Influences of Haemoglobin-As genotype on asymptomatic plasmodium infections in children in Nchelenge District,Luapula province, Zambia
Chianzu, Graham Pumulo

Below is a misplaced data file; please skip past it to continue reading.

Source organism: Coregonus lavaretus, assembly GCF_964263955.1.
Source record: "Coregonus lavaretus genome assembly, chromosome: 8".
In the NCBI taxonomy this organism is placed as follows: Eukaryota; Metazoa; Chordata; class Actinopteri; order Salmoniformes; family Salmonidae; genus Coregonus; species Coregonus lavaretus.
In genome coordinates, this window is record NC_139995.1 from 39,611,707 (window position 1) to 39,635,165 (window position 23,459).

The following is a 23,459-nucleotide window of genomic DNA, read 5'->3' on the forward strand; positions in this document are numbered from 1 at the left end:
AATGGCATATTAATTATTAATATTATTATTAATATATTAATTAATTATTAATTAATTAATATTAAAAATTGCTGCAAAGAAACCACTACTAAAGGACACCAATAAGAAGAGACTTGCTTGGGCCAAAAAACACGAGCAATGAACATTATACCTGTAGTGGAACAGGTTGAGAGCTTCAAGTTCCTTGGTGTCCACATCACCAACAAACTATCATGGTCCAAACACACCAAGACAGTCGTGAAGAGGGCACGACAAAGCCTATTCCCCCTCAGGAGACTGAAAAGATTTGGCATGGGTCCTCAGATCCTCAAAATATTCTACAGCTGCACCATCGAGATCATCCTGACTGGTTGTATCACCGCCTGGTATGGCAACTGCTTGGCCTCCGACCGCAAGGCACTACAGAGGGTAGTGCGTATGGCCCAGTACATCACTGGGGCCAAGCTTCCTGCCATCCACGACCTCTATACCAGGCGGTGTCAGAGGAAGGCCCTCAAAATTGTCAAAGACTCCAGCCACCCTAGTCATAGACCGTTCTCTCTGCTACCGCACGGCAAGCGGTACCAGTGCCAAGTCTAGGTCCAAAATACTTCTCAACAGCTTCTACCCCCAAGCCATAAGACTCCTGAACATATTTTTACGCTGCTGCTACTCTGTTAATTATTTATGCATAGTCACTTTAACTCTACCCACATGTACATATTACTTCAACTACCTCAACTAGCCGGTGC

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Background: It is approximated that about 50% of malaria infections are asymptomatic in areas where malaria is endemic. In these areas, transmission is intense and consistent over time. As a result, most adults who live in these endemic areas possess partial immunity to malaria due to recurrent infections. Infants and children unfortunately, usually do not acquire this partial immunity early in life until they are exposed to malaria infection for a long time. These asymptomatic individuals continue transmitting the disease to others and provide a long-lasting reservoir for the malaria vector. It has been noted that there has been a higher prevalence of haemoglobin S in highly malaria endemic areas, especially in sub-Saharan Africa. And it has been reported that haemoglobin AS heterozygote [HbAS; sickle-cell trait] protects against severe disease & death due to Plasmodium falciparum. The aim of the study was to establish the effects of Sickle cell genotypes on asymptomatic malaria infection among children in Nchelenge district. Method: Malaria parasites were counted per 200 white blood cells [WBCs] on Giemsa-stained thick blood films, in determining parasitaemia & parasite density we calculated assuming a mean WBC count of 8000/μL. Malaria was defined as any parasitaemia plus fever. Samples from all participants with RDT positive, and blood smear negative and all positive blood smears [for parasite identification] were subjected to PCR. DNA was extracted from dried blood spots by Chelex DNA extraction, and submicroscopic infections were ascertained by nested PCR assays including commercial negative and positive controls. We extracted DNA using a QIAGEN kit and haemoglobin was typed by polymerase chain reaction-restriction fragment length polymorphism. Results: Microscopically visible parasitaemia was present in 35.9% (83) of the children, at overall geometric mean parasite density (4435.4/μL; 95%CI, 3292.5-5975.1/ μL). By PCR, P. falciparum occurred in 89% (104/116) while 11% (12/116) were other species of malaria. The HbAS trait was present in 24.4% (56/230) of the children, while 71.7% (165/230) had a normal haemoglobin genotype (HbAA). HbSS occurred in 3.9% (9/230) of the children. Children with HbAS had reduced parasite densities as compared to those with HbAA. Conclusion: In conclusion, our data showed that sickle cell trait (HbAS) protects against high parasitaemia, parasite density [P. falciparum] and anaemia in children, through the enhancement of the acquired and innate immunity, which inhibits parasite proliferation.